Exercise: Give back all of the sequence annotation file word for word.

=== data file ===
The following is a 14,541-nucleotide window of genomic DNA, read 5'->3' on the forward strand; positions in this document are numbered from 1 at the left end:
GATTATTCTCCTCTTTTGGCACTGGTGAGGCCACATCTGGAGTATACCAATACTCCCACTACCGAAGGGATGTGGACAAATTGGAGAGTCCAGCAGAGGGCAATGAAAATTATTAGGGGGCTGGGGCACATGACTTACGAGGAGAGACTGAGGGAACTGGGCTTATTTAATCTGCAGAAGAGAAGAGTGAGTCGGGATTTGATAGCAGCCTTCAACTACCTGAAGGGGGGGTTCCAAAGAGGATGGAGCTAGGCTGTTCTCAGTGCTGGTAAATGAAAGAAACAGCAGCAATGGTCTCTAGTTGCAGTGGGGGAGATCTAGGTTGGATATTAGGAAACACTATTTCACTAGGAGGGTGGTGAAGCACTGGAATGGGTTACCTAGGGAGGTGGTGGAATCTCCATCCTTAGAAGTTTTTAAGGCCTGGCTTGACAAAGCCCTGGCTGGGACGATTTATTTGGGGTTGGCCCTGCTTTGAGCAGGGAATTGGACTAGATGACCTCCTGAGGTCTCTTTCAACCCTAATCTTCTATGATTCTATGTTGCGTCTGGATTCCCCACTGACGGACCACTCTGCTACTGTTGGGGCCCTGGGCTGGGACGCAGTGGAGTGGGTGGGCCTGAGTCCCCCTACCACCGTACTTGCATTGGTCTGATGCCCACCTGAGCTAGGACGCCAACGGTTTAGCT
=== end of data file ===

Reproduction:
The following is a 14,541-nucleotide window of genomic DNA, read 5'->3' on the forward strand; positions in this document are numbered from 1 at the left end:
GATTATTCTCCTCTTTTGGCACTGGTGAGGCCACATCTGGAGTATACCAATACTCCCACTACCGAAGGGATGTGGACAAATTGGAGAGTCCAGCAGAGGGCAATGAAAATTATTAGGGGGCTGGGGCACATGACTTACGAGGAGAGACTGAGGGAACTGGGCTTATTTAATCTGCAGAAGAGAAGAGTGAGTCGGGATTTGATAGCAGCCTTCAACTACCTGAAGGGGGGGTTCCAAAGAGGATGGAGCTAGGCTGTTCTCAGTGCTGGTAAATGAAAGAAACAGCAGCAATGGTCTCTAGTTGCAGTGGGGGAGATCTAGGTTGGATATTAGGAAACACTATTTCACTAGGAGGGTGGTGAAGCACTGGAATGGGTTACCTAGGGAGGTGGTGGAATCTCCATCCTTAGAAGTTTTTAAGGCCTGGCTTGACAAAGCCCTGGCTGGGACGATTTATTTGGGGTTGGCCCTGCTTTGAGCAGGGAATTGGACTAGATGACCTCCTGAGGTCTCTTTCAACCCTAATCTTCTATGATTCTATGTTGCGTCTGGATTCCCCACTGACGGACCACTCTGCTACTGTTGGGGCCCTGGGCTGGGACGCAGTGGAGTGGGTGGGCCTGAGTCCCCCTACCACCGTACTTGCATTGGTCTGATGCCCACCTGAGCTAGGACGCCAACGGTTTAGCT